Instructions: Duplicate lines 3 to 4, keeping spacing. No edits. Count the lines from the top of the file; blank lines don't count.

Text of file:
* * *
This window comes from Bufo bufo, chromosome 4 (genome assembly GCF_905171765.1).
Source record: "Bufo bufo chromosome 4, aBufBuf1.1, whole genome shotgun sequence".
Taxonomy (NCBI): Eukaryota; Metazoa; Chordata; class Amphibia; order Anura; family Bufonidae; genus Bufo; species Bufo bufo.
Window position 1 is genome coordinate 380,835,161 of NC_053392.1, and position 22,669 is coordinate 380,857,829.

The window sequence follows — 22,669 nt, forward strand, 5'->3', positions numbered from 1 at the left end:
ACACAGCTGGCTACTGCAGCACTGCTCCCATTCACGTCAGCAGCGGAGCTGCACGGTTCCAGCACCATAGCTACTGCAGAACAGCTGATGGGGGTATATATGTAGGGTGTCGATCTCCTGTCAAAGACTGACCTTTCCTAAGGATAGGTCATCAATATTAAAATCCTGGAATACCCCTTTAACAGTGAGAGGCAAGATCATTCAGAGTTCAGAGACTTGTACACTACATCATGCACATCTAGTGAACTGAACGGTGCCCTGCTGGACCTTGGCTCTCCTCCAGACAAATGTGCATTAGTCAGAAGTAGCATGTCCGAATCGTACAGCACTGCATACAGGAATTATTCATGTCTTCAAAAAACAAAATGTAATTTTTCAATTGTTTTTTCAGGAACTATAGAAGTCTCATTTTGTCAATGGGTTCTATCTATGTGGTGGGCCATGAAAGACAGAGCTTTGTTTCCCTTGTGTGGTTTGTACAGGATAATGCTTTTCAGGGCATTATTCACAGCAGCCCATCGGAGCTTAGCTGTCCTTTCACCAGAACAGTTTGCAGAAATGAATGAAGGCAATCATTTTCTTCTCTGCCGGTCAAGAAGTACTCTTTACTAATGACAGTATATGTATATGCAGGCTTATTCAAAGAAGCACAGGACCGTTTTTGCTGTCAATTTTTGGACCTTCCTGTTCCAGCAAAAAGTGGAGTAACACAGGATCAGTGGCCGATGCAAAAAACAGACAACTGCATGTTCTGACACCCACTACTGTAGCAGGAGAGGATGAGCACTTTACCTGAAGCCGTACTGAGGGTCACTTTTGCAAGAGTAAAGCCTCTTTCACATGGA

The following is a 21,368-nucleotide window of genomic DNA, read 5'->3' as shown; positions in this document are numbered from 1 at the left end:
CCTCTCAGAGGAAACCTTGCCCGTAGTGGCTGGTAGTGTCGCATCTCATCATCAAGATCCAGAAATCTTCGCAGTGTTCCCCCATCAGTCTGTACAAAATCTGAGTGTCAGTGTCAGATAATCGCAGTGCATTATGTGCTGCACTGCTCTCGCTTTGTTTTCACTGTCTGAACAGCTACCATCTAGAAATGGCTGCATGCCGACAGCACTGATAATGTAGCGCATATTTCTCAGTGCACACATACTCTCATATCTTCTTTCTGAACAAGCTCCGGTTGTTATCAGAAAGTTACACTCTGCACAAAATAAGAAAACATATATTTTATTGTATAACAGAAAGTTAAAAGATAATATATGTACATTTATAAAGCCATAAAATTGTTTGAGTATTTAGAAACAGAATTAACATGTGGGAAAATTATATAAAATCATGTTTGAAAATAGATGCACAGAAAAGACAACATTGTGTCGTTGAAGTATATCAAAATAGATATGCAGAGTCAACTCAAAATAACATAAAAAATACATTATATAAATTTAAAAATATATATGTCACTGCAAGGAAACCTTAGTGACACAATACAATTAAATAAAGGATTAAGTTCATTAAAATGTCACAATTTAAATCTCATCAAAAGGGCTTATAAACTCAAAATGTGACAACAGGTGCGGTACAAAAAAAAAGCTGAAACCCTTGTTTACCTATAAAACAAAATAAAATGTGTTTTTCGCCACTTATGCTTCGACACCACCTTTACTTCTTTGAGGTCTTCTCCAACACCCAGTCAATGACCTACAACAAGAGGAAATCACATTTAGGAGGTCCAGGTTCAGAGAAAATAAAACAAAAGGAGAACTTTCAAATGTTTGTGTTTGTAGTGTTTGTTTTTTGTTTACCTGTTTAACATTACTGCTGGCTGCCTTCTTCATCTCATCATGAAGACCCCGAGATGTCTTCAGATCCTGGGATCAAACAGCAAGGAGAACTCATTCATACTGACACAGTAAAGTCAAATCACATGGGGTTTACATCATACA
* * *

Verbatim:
Taxonomy (NCBI): Eukaryota; Metazoa; Chordata; class Amphibia; order Anura; family Bufonidae; genus Bufo; species Bufo bufo.
Window position 1 is genome coordinate 380,835,161 of NC_053392.1, and position 22,669 is coordinate 380,857,829.